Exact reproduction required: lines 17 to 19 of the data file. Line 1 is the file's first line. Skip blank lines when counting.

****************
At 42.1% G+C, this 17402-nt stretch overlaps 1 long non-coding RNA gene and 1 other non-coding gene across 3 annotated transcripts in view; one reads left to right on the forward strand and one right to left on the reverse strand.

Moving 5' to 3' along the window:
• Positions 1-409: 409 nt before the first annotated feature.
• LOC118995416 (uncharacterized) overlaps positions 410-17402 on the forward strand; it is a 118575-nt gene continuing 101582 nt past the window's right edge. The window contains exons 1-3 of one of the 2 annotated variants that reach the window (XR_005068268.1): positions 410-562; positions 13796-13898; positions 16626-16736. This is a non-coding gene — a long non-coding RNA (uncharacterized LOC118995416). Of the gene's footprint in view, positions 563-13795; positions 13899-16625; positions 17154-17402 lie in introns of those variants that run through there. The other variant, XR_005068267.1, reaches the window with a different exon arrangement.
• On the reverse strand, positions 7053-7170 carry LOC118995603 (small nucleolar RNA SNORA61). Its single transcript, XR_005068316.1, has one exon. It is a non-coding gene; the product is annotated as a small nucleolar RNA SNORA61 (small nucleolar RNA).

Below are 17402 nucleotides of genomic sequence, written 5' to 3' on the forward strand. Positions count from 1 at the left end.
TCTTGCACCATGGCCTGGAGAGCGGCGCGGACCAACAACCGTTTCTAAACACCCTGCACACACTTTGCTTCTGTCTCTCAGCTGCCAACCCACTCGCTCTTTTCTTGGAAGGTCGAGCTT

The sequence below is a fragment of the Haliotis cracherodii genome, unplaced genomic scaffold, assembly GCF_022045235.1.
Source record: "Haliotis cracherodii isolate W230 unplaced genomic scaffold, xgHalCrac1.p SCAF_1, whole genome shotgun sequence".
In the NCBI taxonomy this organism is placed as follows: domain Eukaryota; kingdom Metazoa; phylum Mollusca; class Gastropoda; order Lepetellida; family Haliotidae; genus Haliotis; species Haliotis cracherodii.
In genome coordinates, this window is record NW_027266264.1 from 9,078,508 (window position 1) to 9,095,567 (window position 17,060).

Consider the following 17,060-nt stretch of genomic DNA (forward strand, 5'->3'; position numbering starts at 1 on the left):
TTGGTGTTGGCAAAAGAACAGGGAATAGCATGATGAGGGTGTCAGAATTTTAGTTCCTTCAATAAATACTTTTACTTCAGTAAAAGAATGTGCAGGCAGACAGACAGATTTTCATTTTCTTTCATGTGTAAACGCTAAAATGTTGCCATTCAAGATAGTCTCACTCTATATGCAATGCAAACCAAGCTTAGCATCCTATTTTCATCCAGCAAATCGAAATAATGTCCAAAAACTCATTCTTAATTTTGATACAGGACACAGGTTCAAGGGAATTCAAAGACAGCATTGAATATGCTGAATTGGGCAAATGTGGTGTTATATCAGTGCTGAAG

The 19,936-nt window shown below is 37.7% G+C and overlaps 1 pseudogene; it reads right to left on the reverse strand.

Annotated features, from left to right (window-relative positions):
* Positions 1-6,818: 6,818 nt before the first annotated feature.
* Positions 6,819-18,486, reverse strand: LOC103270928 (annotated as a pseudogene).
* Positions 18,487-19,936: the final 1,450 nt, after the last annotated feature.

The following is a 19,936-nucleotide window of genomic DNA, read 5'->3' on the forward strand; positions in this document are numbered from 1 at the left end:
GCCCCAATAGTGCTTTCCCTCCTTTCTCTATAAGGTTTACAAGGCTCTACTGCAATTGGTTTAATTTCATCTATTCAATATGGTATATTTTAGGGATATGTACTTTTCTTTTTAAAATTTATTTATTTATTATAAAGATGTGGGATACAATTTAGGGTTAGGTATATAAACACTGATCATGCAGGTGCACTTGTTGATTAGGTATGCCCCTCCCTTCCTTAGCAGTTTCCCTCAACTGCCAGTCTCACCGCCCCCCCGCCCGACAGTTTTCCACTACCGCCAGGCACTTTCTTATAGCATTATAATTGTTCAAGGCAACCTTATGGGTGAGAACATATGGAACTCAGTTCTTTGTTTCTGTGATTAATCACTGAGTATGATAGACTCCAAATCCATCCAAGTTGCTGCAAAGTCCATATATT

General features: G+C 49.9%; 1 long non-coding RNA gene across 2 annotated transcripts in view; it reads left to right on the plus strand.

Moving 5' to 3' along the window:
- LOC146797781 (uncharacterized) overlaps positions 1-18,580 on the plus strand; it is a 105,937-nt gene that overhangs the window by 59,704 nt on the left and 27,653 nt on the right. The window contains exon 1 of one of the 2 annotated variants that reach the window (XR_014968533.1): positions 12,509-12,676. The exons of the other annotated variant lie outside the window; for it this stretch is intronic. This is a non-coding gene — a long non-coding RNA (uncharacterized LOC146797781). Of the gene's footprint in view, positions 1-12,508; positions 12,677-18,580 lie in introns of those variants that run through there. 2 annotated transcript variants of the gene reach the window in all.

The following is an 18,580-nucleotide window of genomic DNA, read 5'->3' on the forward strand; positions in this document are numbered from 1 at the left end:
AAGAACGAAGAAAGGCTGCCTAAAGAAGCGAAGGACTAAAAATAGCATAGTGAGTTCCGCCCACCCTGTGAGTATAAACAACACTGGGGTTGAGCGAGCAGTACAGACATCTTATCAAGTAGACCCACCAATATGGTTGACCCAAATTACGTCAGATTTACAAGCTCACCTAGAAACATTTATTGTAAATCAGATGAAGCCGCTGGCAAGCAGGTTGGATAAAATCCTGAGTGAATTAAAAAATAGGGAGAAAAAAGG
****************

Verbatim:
* Positions 6,819-18,486, reverse strand: LOC103270928 (annotated as a pseudogene).
* Positions 18,487-19,936: the final 1,450 nt, after the last annotated feature.

The following is a 19,936-nucleotide window of genomic DNA, read 5'->3' on the forward strand; positions in this document are numbered from 1 at the left end: